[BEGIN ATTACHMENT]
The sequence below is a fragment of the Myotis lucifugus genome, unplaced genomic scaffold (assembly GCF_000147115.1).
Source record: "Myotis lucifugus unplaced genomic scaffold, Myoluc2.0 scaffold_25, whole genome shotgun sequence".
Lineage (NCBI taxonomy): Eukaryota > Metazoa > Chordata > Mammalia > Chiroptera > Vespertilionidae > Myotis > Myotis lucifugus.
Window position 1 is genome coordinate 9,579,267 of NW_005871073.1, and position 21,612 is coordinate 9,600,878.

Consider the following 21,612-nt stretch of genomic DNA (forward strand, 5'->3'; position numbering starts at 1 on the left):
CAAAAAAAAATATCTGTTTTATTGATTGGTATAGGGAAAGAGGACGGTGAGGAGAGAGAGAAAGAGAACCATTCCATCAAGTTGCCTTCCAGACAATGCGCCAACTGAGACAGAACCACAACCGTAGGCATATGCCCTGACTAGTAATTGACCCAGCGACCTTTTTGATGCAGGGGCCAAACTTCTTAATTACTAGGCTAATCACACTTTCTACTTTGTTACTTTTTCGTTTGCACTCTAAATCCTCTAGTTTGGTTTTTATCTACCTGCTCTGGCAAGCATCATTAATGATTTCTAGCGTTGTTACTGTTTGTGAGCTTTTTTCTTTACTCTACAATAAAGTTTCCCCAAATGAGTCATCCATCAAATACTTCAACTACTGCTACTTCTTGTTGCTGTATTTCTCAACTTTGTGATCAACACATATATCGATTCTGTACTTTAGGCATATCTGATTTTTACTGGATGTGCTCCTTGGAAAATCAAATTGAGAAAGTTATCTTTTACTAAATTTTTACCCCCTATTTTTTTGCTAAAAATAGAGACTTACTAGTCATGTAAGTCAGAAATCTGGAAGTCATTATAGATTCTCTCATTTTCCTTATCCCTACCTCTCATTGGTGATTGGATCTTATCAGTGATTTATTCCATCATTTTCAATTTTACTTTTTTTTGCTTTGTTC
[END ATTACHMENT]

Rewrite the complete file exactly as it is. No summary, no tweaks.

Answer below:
The sequence below is a fragment of the Myotis lucifugus genome, unplaced genomic scaffold (assembly GCF_000147115.1).
Source record: "Myotis lucifugus unplaced genomic scaffold, Myoluc2.0 scaffold_25, whole genome shotgun sequence".
Lineage (NCBI taxonomy): Eukaryota > Metazoa > Chordata > Mammalia > Chiroptera > Vespertilionidae > Myotis > Myotis lucifugus.
Window position 1 is genome coordinate 9,579,267 of NW_005871073.1, and position 21,612 is coordinate 9,600,878.

Consider the following 21,612-nt stretch of genomic DNA (forward strand, 5'->3'; position numbering starts at 1 on the left):
CAAAAAAAAATATCTGTTTTATTGATTGGTATAGGGAAAGAGGACGGTGAGGAGAGAGAGAAAGAGAACCATTCCATCAAGTTGCCTTCCAGACAATGCGCCAACTGAGACAGAACCACAACCGTAGGCATATGCCCTGACTAGTAATTGACCCAGCGACCTTTTTGATGCAGGGGCCAAACTTCTTAATTACTAGGCTAATCACACTTTCTACTTTGTTACTTTTTCGTTTGCACTCTAAATCCTCTAGTTTGGTTTTTATCTACCTGCTCTGGCAAGCATCATTAATGATTTCTAGCGTTGTTACTGTTTGTGAGCTTTTTTCTTTACTCTACAATAAAGTTTCCCCAAATGAGTCATCCATCAAATACTTCAACTACTGCTACTTCTTGTTGCTGTATTTCTCAACTTTGTGATCAACACATATATCGATTCTGTACTTTAGGCATATCTGATTTTTACTGGATGTGCTCCTTGGAAAATCAAATTGAGAAAGTTATCTTTTACTAAATTTTTACCCCCTATTTTTTTGCTAAAAATAGAGACTTACTAGTCATGTAAGTCAGAAATCTGGAAGTCATTATAGATTCTCTCATTTTCCTTATCCCTACCTCTCATTGGTGATTGGATCTTATCAGTGATTTATTCCATCATTTTCAATTTTACTTTTTTTTGCTTTGTTC